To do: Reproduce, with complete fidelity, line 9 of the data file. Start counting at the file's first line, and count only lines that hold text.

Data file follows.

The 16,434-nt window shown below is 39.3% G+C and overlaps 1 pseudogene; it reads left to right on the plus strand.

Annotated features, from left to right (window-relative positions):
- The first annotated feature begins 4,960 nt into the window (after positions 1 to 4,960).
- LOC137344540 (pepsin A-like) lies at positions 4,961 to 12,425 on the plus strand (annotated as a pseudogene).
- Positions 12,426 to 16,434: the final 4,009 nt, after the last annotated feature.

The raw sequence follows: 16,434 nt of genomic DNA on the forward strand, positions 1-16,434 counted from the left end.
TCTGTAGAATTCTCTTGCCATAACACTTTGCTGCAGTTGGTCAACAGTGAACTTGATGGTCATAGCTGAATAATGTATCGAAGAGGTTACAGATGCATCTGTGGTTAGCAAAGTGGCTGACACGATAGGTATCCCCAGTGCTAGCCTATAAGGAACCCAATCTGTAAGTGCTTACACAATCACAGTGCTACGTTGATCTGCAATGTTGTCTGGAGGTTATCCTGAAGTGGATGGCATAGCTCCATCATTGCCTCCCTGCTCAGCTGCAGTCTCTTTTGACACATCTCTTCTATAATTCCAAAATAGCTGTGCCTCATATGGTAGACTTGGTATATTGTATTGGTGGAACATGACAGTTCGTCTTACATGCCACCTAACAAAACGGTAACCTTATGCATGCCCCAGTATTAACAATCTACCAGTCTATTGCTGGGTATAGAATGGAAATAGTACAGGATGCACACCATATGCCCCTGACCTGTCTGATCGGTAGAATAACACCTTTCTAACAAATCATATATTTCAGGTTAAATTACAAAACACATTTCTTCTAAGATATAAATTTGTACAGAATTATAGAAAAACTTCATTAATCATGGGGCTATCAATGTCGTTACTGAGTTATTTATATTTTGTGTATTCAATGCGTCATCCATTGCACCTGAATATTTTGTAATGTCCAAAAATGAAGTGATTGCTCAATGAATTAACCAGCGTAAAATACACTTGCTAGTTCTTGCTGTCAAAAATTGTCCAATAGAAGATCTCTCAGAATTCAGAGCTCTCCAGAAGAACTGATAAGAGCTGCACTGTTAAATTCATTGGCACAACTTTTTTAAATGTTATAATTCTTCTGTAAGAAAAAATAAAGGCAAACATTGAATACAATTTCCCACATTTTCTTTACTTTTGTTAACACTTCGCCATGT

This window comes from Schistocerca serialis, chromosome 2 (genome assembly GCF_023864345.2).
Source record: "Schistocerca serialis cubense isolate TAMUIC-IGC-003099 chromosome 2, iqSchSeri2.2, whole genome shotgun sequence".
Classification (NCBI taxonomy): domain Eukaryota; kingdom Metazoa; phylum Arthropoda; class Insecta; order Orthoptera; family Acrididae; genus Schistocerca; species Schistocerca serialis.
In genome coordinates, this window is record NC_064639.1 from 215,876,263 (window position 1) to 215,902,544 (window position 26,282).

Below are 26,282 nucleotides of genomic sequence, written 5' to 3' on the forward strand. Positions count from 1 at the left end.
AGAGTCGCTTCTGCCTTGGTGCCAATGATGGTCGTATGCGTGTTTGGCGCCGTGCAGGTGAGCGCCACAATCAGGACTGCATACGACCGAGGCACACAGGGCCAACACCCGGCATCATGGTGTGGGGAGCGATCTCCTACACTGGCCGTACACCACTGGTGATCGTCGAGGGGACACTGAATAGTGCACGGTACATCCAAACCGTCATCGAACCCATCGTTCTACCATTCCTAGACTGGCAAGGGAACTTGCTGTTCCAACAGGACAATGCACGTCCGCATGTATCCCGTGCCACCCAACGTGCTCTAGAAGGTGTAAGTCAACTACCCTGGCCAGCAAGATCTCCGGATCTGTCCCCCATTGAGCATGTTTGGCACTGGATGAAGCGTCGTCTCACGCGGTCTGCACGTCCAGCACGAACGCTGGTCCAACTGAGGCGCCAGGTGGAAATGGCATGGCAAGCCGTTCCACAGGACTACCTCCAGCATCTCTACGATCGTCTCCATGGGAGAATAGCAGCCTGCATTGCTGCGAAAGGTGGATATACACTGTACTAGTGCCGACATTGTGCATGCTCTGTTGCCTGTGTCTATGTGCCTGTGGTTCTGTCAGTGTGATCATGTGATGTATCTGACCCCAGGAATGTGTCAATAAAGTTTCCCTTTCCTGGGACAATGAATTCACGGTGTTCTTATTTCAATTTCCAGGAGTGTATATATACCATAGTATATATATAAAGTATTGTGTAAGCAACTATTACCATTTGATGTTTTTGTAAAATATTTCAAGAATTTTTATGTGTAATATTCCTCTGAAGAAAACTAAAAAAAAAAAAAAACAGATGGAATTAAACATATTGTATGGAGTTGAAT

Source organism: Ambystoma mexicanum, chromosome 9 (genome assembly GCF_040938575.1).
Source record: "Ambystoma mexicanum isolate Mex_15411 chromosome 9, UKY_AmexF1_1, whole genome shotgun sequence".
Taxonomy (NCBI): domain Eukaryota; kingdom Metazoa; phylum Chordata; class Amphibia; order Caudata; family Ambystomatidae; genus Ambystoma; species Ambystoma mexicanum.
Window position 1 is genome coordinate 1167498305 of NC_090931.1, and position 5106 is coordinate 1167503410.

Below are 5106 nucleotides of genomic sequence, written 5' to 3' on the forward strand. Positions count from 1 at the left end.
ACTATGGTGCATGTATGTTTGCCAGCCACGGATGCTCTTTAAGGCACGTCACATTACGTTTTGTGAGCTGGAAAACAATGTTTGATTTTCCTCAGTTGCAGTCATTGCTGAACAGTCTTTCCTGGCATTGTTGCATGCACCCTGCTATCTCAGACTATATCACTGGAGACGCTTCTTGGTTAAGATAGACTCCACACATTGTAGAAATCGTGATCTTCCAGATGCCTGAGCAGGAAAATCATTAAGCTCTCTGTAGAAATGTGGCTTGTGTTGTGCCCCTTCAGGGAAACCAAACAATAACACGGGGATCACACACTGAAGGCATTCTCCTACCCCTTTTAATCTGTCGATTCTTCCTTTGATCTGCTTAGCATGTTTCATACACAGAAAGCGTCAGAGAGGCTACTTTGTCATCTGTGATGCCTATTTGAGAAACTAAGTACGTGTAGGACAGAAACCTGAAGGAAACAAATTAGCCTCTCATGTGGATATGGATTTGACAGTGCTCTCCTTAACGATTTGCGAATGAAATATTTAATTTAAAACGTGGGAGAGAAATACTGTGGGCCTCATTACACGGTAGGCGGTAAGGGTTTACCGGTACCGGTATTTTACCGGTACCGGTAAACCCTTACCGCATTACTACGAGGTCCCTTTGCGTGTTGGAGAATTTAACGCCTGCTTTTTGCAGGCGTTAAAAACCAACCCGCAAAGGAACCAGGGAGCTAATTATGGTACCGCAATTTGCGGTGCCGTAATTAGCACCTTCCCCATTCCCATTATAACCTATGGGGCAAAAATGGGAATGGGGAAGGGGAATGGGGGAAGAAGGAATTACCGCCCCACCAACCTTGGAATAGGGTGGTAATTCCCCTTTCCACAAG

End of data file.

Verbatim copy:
Source record: "Schistocerca serialis cubense isolate TAMUIC-IGC-003099 chromosome 2, iqSchSeri2.2, whole genome shotgun sequence".